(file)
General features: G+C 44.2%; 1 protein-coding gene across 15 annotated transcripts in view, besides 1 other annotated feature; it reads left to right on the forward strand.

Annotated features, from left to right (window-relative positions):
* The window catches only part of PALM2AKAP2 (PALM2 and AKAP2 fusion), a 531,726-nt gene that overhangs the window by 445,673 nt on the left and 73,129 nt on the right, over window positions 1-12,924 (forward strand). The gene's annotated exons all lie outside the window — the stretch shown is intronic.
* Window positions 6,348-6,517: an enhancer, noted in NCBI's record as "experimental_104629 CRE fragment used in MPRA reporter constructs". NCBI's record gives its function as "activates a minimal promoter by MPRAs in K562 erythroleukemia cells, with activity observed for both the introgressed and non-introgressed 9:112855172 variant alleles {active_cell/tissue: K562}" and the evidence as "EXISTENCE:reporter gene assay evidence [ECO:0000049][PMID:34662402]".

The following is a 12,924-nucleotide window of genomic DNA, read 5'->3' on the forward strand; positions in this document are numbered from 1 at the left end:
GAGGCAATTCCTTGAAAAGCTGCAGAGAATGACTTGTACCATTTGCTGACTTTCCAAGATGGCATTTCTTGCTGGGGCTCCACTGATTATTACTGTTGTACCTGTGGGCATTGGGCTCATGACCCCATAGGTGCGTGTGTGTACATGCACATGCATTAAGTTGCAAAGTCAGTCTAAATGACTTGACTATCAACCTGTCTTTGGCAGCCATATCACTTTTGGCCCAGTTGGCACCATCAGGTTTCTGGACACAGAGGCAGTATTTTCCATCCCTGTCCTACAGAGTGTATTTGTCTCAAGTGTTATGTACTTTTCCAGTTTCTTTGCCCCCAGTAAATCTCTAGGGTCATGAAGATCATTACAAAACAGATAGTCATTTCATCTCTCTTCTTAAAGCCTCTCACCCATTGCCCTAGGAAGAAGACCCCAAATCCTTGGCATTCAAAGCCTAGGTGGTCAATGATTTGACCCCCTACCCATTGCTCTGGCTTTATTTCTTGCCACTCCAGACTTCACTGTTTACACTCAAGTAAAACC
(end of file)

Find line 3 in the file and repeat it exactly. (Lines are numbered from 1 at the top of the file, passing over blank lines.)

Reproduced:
* The window catches only part of PALM2AKAP2 (PALM2 and AKAP2 fusion), a 531,726-nt gene that overhangs the window by 445,673 nt on the left and 73,129 nt on the right, over window positions 1-12,924 (forward strand). The gene's annotated exons all lie outside the window — the stretch shown is intronic.